What’s it About? When a priest, Father Lambert, is murdered on a Connecticut street, a chain of events is kicked off which sees a disastrous police investigation spiral further out of control before corruption and blackmail creep into frame and the chances of a fair trial are thrown up in the air. The film is based on a true story and was adapted from a Reader’s Digest account of a 1924 murder case.
Verdict: Boomerang! (1947) is both Elia Kazan’s third film and his first worthy of note. A Tree Grows in Brooklyn (1945) is a flawed work while The Sea of Grass (1947) is little more than a complete waste of time. Gluing together documentary film tendencies, a gritty neo-realist aesthetic blown over the Atlantic from Europe and the, by then, refined noir styling of the period, Boomerang! is an ambitious and influential work however. Kazan uses local non-professional actors for many of the roles and, as was always his way, he manages to paint his characters with a realism and delicacy that was in many ways ahead of its time.
Kazan would later go on to break the mould and take shooting on location to a new level in Hollywood with On the Waterfront (1954), and this is foreshadowed by Boomerang! which makes use of average Connecticut streets as a point of contrast with both the murder itself and the chaos that ensues in its aftermath. The police, in an act of desperation after failing to apprehend Father Lambert’s killer, begin to arrest anyone and everyone seen wearing a dark coat and a light fedora hat (the outfit adorned by the killer). The theme of police malpractice is taken further later when John Waldron (Arthur Kennedy) is arrested and gives a confession under extreme duress.
State prosecutor, Henry Harvey (Dana Andrews) is tasked with bringing the accused to justice but finds when he looks beneath the surface that not everything is as it seems. Faced with the choice of striving for the truth or simply falling into line and attacking the accused, Harvey also finds the waters increasingly muddied by money, politics, press and public opinion. The film is clearly an exercise in reinforcing the ideal of fairness and democracy in America upheld by good men, something Kazan has spoken about as an immigrant who moved to America as a child. In a scene that typifies Boomerang!’s thesis, when Harvey is asked a loaded question as to whether one man’s life (the accused’s) is worth more than the community’s as a whole, he replies: “Yes Mac, it is”. The film is strongest in its finale – when already the victim of blackmail and feeling pressure from every angle, Harvey must dole out justice in an explosive courtroom closing.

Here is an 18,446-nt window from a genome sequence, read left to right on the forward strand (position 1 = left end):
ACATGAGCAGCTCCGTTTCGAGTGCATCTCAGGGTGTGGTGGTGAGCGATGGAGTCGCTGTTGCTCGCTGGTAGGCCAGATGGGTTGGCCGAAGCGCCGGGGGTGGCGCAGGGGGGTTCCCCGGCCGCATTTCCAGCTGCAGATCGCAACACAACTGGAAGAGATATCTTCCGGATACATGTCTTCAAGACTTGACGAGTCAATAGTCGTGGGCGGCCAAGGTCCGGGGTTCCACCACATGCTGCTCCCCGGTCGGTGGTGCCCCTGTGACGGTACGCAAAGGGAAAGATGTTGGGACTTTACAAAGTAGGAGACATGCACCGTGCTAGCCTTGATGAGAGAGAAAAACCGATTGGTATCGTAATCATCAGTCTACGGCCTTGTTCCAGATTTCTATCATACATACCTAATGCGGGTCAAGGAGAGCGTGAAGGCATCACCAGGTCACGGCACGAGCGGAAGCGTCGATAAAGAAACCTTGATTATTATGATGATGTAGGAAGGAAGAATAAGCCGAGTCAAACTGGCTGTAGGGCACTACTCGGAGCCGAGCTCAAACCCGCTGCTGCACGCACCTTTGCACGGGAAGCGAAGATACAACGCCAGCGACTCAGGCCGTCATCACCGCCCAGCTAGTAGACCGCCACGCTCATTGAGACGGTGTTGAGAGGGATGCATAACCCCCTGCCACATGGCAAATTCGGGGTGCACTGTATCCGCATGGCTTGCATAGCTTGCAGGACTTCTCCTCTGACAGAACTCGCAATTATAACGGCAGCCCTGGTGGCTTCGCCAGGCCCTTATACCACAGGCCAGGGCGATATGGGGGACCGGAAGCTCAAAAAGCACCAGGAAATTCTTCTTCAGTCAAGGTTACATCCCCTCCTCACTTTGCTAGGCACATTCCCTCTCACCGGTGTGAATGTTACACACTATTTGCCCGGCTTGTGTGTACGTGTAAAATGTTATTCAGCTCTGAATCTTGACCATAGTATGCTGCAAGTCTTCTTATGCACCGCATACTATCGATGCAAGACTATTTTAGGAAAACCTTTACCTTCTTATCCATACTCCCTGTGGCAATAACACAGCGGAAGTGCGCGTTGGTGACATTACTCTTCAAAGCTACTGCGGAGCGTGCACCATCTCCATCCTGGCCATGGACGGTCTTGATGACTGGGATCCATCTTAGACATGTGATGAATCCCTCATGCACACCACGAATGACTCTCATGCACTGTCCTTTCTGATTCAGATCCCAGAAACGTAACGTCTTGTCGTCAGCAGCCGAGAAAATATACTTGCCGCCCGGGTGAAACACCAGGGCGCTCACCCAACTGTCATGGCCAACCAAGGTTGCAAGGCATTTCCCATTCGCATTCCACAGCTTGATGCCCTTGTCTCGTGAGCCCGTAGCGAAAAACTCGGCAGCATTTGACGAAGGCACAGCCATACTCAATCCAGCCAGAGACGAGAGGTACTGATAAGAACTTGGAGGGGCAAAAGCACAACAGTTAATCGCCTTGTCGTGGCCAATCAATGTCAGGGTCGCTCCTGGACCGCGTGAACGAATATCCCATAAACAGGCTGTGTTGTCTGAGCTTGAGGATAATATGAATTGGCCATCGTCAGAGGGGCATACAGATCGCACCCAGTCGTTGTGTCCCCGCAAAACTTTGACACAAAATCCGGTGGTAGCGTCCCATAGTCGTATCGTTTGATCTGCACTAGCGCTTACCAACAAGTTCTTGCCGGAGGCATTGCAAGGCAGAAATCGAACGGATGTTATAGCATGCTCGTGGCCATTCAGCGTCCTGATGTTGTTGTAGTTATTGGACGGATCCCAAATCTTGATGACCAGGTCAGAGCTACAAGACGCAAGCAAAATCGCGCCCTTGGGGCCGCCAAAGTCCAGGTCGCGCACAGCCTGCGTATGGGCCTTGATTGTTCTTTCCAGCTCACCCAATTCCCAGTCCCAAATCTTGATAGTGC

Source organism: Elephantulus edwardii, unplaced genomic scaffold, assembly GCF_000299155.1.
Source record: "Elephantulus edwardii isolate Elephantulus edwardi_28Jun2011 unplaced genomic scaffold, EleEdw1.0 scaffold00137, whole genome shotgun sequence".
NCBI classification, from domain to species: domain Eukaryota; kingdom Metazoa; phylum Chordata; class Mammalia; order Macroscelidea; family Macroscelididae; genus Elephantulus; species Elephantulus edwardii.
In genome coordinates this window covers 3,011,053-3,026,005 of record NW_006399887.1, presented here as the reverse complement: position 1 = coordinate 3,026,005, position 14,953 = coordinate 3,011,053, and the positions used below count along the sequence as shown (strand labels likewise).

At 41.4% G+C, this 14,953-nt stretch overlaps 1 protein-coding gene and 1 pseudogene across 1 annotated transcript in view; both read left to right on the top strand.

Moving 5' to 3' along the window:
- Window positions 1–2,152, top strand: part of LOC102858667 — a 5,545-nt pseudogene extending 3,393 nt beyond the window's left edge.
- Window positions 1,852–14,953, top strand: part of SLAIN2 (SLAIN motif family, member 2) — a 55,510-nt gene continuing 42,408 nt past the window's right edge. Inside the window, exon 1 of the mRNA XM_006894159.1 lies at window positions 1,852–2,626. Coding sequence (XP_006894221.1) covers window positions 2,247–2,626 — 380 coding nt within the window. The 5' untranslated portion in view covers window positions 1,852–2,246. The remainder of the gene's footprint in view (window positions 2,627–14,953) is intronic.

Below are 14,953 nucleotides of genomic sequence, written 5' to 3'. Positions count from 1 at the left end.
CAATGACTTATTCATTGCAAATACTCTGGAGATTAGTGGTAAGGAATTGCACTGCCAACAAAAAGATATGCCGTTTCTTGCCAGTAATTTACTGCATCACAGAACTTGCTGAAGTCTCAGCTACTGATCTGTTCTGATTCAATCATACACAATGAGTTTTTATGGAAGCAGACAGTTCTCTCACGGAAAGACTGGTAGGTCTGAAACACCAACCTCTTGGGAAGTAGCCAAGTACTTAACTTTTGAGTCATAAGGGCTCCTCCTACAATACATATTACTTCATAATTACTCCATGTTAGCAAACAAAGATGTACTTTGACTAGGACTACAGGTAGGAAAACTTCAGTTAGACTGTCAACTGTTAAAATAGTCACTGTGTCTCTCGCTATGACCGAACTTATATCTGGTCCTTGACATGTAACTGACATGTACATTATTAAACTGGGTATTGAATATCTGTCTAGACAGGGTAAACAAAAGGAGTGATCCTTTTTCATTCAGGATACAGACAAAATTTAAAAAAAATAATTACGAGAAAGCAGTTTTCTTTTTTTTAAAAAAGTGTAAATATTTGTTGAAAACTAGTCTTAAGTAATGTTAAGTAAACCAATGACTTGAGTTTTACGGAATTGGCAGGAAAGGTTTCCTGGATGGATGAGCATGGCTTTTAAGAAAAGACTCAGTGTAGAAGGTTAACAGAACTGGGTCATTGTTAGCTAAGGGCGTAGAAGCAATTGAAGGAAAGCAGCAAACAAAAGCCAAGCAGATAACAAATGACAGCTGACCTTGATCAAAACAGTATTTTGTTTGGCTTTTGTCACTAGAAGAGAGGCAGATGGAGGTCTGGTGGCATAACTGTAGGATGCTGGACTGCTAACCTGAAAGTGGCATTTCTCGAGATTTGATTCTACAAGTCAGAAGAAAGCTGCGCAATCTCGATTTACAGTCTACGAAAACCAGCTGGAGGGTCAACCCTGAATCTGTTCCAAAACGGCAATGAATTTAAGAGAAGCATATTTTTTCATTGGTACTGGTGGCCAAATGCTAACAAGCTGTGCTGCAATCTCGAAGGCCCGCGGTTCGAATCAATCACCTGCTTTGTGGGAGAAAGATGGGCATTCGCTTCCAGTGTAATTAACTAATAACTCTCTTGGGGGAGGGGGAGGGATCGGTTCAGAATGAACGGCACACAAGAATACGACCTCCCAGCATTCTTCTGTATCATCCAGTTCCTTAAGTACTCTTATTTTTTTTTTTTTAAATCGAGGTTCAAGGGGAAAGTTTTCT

Extras: As always with the Masters of Cinema series, a detailed booklet is provided alongside the Blu-ray. The best of the extras though is a revealing documentary Elia Kazan – An Outsider which delves into the life and career of the director via interviews with him.
Final Words: Its slightly disjointed cobbling together of narrated set ups and a noir-ish narrative doesn’t quite manage to come together as a complete whole, resulting in a film which hasn’t aged terribly well. However, it represents a bold move by the director in trying to combine documentary styles with the popular Hollywood noir of the time. Boomerang! is no masterpiece, yet it’s significant in Kazan’s development as a director who would go on to make such important films as On the Waterfront, East of Eden (1955) and A Face in the Crowd (1957) in the decade to come.